Tax Prayers Money // 2008

Tax Prayers Money // 2008

Unravelling Developments // Sligo County Council 2003-2009

49 Signs of Painting

Debt Raft

Ghost Skip

Value for Tax Prayers Money Mobile Sculpture

Tax Prayers Money

IN 2003 I sent in a proposal for Unravelling Developments, a series of Percent for Public Art Commissions run by Sligo Local Authorities. I sent in some samples of my work and a direct response to the Curator’s text calling for submissions. I outlined some potential work that I might make which was related to my then current work practice, video flash animation. I was fortunate and was awarded a commission.

For various reasons outside the control of the arts office, the money was not in place – until 2008. As a result, my practice had moved on to other territory and mediums. In a peculiar way, the wait worked out, as the initial brief was ‘Unravelling Developments’, and I found myself in amongst developments about to unravel, left right and centre. I reworked my initial proposal in conjunction with the arts office to tailor it to the new situation.

It was decided to rent an old pub premises on Markievicz Rd for the month of August 2008. It was an empty space that could function as a temporary studio for a sort of artist residency. ‘Tax Prayers Money’ was a line that was rolling around my head.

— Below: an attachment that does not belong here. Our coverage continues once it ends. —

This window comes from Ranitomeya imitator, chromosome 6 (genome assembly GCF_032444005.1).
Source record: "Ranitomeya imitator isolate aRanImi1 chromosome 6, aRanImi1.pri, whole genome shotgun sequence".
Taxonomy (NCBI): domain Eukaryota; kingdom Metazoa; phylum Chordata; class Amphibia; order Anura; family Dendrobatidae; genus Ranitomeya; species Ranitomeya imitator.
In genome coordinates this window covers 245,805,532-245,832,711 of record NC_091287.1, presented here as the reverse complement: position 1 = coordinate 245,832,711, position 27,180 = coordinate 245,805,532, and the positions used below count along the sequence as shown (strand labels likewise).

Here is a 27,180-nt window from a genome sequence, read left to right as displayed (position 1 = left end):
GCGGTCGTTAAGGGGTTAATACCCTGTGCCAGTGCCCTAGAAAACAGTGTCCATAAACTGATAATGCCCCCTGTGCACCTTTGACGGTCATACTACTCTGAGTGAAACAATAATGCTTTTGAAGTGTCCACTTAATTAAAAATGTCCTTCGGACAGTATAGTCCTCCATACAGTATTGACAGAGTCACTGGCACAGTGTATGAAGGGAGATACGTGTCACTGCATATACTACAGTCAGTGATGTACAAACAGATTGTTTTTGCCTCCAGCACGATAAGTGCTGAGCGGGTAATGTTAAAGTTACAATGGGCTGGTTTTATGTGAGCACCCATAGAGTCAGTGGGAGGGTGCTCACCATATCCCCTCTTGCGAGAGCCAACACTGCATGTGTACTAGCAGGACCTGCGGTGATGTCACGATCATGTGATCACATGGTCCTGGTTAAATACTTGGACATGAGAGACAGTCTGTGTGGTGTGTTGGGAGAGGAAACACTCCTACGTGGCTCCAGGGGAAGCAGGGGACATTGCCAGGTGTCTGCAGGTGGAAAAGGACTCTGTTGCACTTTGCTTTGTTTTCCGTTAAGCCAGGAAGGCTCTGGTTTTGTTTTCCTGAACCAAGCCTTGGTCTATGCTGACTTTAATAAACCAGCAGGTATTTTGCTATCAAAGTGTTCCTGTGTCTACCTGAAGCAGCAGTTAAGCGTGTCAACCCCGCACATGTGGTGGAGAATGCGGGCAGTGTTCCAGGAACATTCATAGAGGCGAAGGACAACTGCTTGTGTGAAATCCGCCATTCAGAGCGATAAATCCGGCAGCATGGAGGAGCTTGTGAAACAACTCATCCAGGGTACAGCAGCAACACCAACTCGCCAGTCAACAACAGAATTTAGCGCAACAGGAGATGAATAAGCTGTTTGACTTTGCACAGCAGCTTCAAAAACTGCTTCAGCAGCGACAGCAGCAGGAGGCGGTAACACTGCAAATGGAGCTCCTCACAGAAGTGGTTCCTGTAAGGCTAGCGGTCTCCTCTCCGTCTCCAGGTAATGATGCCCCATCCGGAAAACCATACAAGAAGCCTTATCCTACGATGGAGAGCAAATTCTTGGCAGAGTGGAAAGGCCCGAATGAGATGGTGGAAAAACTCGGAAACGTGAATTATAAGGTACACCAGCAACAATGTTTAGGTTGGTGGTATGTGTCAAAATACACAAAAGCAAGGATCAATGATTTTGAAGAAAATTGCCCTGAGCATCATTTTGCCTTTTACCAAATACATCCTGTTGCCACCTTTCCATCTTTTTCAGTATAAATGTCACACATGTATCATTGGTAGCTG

I found the position of making work for the public quite daunting. Firstly I had no objective, other than to make the best work I could and I didn’t want to dip into local folklore. I did not want to collaborate with people but to use the opportunity to develop my current studio practice for a public space. I felt a bit rudderless and slightly anxious about using taxpayers’ money. I might be a smart arse, but I did not want to do something that was mean spirited in nature, but to make something that had a generosity of spirit.

I loaded my car up to the brim with tools and equipment that I might need and drove up to Sligo on the last week of July, to spend 6 weeks living and working in Sligo.

I set about getting comfortable in the space and trying to gather my thoughts on the situation I found myself about to make work in. I hit the wall of what to do. I always feel that work begets work i.e.; don’t think too hard but start on anything and the work will come. If not, use retail therapy and buy stuff to make stuff, which is what I did and I quickly got going clobbering things together. I had decided earlier on to engage the collaborative assistance of two artist friends, with whom I had previously worked, to help me during various stages of the works development; Thomas Marcus Schumann (+ me = Paintaholics) and Terry Blake (+ me = 2 Bit Part Time Amateur Productions).